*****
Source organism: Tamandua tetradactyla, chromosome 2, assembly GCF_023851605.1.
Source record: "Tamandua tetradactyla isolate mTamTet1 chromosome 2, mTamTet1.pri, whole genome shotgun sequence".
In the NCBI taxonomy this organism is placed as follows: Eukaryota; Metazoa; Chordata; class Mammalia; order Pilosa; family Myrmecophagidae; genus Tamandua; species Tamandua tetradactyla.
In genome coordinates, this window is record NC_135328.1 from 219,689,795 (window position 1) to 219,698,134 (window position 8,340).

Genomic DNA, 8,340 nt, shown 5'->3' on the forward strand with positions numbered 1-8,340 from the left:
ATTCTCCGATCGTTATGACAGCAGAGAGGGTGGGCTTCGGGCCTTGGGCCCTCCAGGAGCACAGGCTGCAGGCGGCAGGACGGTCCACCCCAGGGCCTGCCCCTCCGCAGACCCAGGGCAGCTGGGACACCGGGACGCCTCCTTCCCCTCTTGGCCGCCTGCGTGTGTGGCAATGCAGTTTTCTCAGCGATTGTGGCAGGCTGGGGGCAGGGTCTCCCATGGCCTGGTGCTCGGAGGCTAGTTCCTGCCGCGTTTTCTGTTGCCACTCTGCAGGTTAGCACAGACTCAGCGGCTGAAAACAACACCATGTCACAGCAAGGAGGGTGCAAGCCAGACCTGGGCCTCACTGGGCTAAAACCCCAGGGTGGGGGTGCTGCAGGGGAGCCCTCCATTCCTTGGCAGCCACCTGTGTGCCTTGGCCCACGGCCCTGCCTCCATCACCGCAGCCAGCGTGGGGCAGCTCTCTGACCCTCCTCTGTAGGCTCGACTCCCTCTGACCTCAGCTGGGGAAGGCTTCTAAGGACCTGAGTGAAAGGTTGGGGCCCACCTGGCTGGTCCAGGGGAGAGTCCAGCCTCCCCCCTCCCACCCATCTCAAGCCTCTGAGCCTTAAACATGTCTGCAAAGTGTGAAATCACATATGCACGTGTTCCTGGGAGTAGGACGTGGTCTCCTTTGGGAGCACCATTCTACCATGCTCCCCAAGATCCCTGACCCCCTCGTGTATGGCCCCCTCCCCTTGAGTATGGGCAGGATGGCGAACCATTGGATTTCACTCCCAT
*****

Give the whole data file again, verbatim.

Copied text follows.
Source organism: Tamandua tetradactyla, chromosome 2, assembly GCF_023851605.1.
Source record: "Tamandua tetradactyla isolate mTamTet1 chromosome 2, mTamTet1.pri, whole genome shotgun sequence".
In the NCBI taxonomy this organism is placed as follows: Eukaryota; Metazoa; Chordata; class Mammalia; order Pilosa; family Myrmecophagidae; genus Tamandua; species Tamandua tetradactyla.
In genome coordinates, this window is record NC_135328.1 from 219,689,795 (window position 1) to 219,698,134 (window position 8,340).

Genomic DNA, 8,340 nt, shown 5'->3' on the forward strand with positions numbered 1-8,340 from the left:
ATTCTCCGATCGTTATGACAGCAGAGAGGGTGGGCTTCGGGCCTTGGGCCCTCCAGGAGCACAGGCTGCAGGCGGCAGGACGGTCCACCCCAGGGCCTGCCCCTCCGCAGACCCAGGGCAGCTGGGACACCGGGACGCCTCCTTCCCCTCTTGGCCGCCTGCGTGTGTGGCAATGCAGTTTTCTCAGCGATTGTGGCAGGCTGGGGGCAGGGTCTCCCATGGCCTGGTGCTCGGAGGCTAGTTCCTGCCGCGTTTTCTGTTGCCACTCTGCAGGTTAGCACAGACTCAGCGGCTGAAAACAACACCATGTCACAGCAAGGAGGGTGCAAGCCAGACCTGGGCCTCACTGGGCTAAAACCCCAGGGTGGGGGTGCTGCAGGGGAGCCCTCCATTCCTTGGCAGCCACCTGTGTGCCTTGGCCCACGGCCCTGCCTCCATCACCGCAGCCAGCGTGGGGCAGCTCTCTGACCCTCCTCTGTAGGCTCGACTCCCTCTGACCTCAGCTGGGGAAGGCTTCTAAGGACCTGAGTGAAAGGTTGGGGCCCACCTGGCTGGTCCAGGGGAGAGTCCAGCCTCCCCCCTCCCACCCATCTCAAGCCTCTGAGCCTTAAACATGTCTGCAAAGTGTGAAATCACATATGCACGTGTTCCTGGGAGTAGGACGTGGTCTCCTTTGGGAGCACCATTCTACCATGCTCCCCAAGATCCCTGACCCCCTCGTGTATGGCCCCCTCCCCTTGAGTATGGGCAGGATGGCGAACCATTGGATTTCACTCCCAT